Over the past several weeks, I've had the task of helping my own dad through some health issues. The biggest issue that we have run into multiple times is insurance challenges.

I know that I typically give you hints and tips to help lower your accounts receivable, get you paid on time, and manage your billing staff. But I'm going to take a different tack this week; focusing on the patient's viewpoint.

Before I get into the details of our struggle to help dad see the appropriate specialists, I feel it's most important to note that you and I are healthcare professionals. We do this job, everyday. We are immersed in professional jargon that sounds foreign to the typical patient. We understand (for the most part) that the laws are in place to protect the patient. We have to learn how to play nice with the insurance companies so that our practices get paid. Our patients don't really see this. From a patient's standpoint, they simply buy an insurance plan; they ask the practice to file a claim; and the insurance company pays what the practice is due. However, you and I know this is certainly not the case.

There is a huge gap between reality and what the patient thinks happens with their insurance plan. They do not understand that not only is it a plan they purchased, but they must also understand the nuances of that plan. Is outpatient physical therapy a covered benefit? Does the plan have a deductible? Is there a copay or coinsurance associated with some visits and not others? Is the doctor in network? The typical patient is truly not aware that this type of information is their responsibility to know.

So, that said, let me share my story. My dad has a Medicare replacement plan. He still thinks he has Medicare primary and UnitedHealthcare as a secondary insurance. So, lesson one when explaining patients' benefits prior to being seen is that they understand if they have a replacement plan, and not Medicare with a secondary.

Next, his primary physician referred him to a specialist. The specialist was 50 miles away. I'm not kidding. Dad gets to the appointment, and the office manager took him aside and said they do not accept his insurance; but he could pay the $3,000 out-of-network rate if he wanted to. No phone call, no warning about the physician's out-of-network status, nothing. Dad walked out and drove back 50 miles to his house and called me a few hours later. The next morning, Dad and I did a conference call with his medical group. I asked them why there wasn't a specialist in their group that he could see? I also said that if there isn't a physician that fits the requirements of Dad's care, they would have to provide the authorization to see an out-of-network physician, as that was not Dad's problem they didn't fill up their network. A few hours later poof! They found a doctor only 10 minutes from his house that was just credentialed that day. Shocking, I know.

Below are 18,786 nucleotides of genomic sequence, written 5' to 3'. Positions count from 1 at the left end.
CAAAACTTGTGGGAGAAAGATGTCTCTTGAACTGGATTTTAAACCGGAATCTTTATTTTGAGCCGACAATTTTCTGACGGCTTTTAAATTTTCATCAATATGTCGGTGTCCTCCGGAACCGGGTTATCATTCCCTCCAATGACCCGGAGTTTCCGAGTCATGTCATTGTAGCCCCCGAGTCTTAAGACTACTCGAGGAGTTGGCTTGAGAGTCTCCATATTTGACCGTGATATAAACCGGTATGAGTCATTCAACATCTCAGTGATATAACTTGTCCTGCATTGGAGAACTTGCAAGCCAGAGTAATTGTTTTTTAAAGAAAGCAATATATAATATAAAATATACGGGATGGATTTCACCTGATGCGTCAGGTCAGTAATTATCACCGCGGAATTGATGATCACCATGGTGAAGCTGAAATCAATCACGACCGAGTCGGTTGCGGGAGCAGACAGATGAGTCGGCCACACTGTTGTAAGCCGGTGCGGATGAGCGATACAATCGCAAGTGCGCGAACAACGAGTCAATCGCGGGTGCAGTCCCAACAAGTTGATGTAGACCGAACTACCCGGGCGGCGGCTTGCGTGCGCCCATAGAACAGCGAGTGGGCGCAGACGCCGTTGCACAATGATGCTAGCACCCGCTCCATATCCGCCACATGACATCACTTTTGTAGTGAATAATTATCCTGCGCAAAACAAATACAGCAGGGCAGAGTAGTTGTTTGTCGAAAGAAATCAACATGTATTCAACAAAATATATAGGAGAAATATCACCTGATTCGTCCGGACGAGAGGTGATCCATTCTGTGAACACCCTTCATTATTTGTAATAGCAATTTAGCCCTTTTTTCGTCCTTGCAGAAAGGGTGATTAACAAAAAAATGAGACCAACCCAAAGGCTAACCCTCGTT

So, the medical group contacted the doctor's office and set up an appointment. They called us back on another conference call and let us know everything was taken care of. I asked, "Okay, I have my pen and paper, can you please provide the authorization number for this visit?" There was silence on the other end of the line. There were four people telling us seconds ago that everything was set up and ready to go and no one could provide the authorization number. They asked for a few minutes to call us back. The phone rang, an authorization for three visits was provided, I took names, phone numbers, etc.

My dad was so frustrated and completely confused about why things are so complicated, and wondered how was he supposed to know all of this?! Technically, he is supposed to know these things, but honestly, there is no way he would ever have been able to get this figured out without my help.

I suppose my point is when you have a patient that needs an authorization, or does not understand the difference between in-network and out-of-network status, please take the time to work with them. Be patient. Be kind. They are in pain or sick, and the last thing they want to worry about is their insurance plan.

It would be ideal if the insurance company took the time to explain plan details and teach patients how best to utilize their plan benefits. We know this will never happen, as it would be very costly for the insurance company.

Take it easy on your patients and find it in your heart to spend the necessary time with your patient; remember this likely someone's dad, mom, sister, or brother.

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Could On Demand Medical Services Be Good for Doctors?

Could On Demand Medical Services Be Good for Doctors? | Healthcare and Technology news |

I’ve been seeing a lot of discussion lately about the peer sharing economy and how it applies to healthcare. Some people like to call it the Uber of healthcare, but that phrase has been applied so many ways that it’s hard to know what people mean by it anymore. For example, is it Uber bringing your doctor to your home/work or is it an Uber like system of requesting healthcare? There are many more iterations.

I’ll to consider doing a whole series of posts on the Peer Sharing Economy and how it applies to healthcare. There’s a lot to chew on. However, most recently I’ve been chewing on the idea of on demand medical services. In most cases this is basically the Skype or Facetime telemedicine visit on a mobile device. These models are starting to develop and it won’t be long until all of us can easily hop on our mobile device and be in touch with a doctor directly through our phone. In some cases it will be a telemedicine visit. In other cases it might be the doctor coming to visit you. I’m sure we’ll have a wide variety of modalities that are available to patients.